Monday, November 30, 2009

The .Astronomy Conference

I'm in Leiden this week at the Lorentz Centre for the .Astronomy Meeting. If you're not lucky enough to be here, we're streaming the mornings live so you can sit in on the talks...

Live TV : Ustream

Sunday, November 15, 2009

Coding from camelback

The term digital nomad is starting to break into the mainstream. To some it's all about work from anywhere; your local library or coffee shop, the hotel pool, a co-working space. But lately it seems that anywhere has become a much broader term. Sell your house, your car, your furniture, pack your bags and buy a ticket to somewhere, anywhere, that isn't here. The plan is to earn a first world salary by telecommuting, but pay third world prices for food and shelter.

The nomand's lifestyle is defined not by how many hours a day they're online, but by when they're not. Emily Davidow has it right,
Last weekend, an uncle asked me “How many hours a day do you go online?” I looked up from my iPhone and repeated the question out loud several times... “All of them,” my wise brother answered. “She doesn’t go online, she just is.” Uncle seemed confused and more than a little worried. - Emily Davidow
I've been a semi-nomad for the last decade, I didn't sell my house or my car and just go. I've always had somewhere to come back to, but I've travelled a lot. At the peak, a few years back now, I was spending six to nine months of the year out of the country. Although over the last year or so, for obvious reasons, I've scaled back the amount of travel I'm doing, I must admit I sometimes have a wistful thought or two. Looking out a hotel window on a new view, or sitting watch the world go by, or even a quick dose of culture shock is a different life than dragging myself into the office every morning. No matter how much I enjoy what I do for a living...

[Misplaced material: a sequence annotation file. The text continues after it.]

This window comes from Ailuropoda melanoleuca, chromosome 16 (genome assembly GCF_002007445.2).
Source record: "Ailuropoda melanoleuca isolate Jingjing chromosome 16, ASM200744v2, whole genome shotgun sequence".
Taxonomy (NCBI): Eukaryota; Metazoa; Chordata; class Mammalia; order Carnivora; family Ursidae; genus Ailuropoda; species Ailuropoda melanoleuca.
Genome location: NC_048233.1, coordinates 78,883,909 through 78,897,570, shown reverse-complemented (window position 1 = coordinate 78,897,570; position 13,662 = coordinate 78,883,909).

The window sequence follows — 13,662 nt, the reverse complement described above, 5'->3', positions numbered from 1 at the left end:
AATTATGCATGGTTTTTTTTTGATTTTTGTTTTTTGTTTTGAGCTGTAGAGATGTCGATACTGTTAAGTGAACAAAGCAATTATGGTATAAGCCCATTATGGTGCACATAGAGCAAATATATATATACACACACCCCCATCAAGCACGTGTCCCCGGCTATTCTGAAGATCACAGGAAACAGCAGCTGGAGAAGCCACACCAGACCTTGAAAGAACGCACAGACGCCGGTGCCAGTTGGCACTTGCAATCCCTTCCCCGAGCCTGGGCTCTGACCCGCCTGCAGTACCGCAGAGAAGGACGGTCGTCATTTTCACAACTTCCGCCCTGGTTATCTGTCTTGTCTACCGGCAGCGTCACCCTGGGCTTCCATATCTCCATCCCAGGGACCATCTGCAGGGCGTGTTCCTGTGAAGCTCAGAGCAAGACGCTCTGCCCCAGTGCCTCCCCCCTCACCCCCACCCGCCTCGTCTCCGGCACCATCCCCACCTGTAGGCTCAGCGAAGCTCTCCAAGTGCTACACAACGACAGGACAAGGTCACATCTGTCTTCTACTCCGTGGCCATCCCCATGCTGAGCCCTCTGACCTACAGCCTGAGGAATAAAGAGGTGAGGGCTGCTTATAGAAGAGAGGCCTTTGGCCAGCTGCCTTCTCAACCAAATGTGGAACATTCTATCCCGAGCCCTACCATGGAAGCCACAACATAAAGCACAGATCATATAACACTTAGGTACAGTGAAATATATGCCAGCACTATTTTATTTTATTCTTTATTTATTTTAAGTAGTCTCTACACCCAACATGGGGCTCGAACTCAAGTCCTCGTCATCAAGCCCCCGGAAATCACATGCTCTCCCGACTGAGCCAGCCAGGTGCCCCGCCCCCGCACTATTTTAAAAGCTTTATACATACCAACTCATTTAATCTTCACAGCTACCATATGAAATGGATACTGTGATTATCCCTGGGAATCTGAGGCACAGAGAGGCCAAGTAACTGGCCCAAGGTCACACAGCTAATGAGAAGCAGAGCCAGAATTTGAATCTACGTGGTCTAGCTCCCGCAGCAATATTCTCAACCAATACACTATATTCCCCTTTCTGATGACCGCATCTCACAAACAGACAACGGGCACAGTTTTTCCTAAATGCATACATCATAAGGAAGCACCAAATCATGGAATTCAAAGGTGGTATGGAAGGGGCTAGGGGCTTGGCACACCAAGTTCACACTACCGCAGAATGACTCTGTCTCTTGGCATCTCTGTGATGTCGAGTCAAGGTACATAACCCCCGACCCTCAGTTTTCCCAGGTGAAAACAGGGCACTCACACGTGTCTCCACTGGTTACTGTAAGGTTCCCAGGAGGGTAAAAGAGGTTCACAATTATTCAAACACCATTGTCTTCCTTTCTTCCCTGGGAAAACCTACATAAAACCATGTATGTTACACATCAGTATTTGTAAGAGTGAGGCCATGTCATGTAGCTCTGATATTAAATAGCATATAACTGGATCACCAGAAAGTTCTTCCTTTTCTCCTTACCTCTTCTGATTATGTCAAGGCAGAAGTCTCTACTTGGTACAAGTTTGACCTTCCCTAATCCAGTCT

However this weekend I sat on my couch at home in-front of a roaring fire as the severe weather raged outside. Surrounded by three laptops, my iPhone and an iPod touch, I was working on the second draft of my upcomimg book. I could have been anywhere in the world, but I was at home. Why? Because while I could have been anywhere in the world, I chose to be at home. After a decade of semi-nomadic existence, where else is really as comfortable?

Where 2.0 Online

At the start of December I'll be kicking off the Where 2.0 Online Conference talking about iPhone sensors. My introductory session is intended to be the foundation for the rest of the event and is based on the sensors chapter of my upcoming O'Reilly book Learning iPhone Programming. I'll be going over the sensors available and talking about how to access them, then I'll deep dive into the accelerometer and attempt to build an accelerometer based application, live on camera. I'm not sure how they talked me into that...

I'll be followed by four app developers who will each focus on the sensors they used in their respective apps. They will cover their tools, their process and their mistakes. Andreas Alfare will be talking about augmented reality, Ian Peters-Campbell will be talking about location sensors, Martin Roth about working with audio and Jeffrey Powers about computer vision.

Admittance is US$149, and participants will receive an advance copy of Chapter 10 of my book, the chapter talking about sensors, as a part of the conference fee. If you'd like to register, but you're thinking that's a bit steep, I can offer you 25% off as a "friend of the speaker", use the discount code whrfall09fsp when you register. It's should be a lot of fun, if you only to see me attempting to code on camera...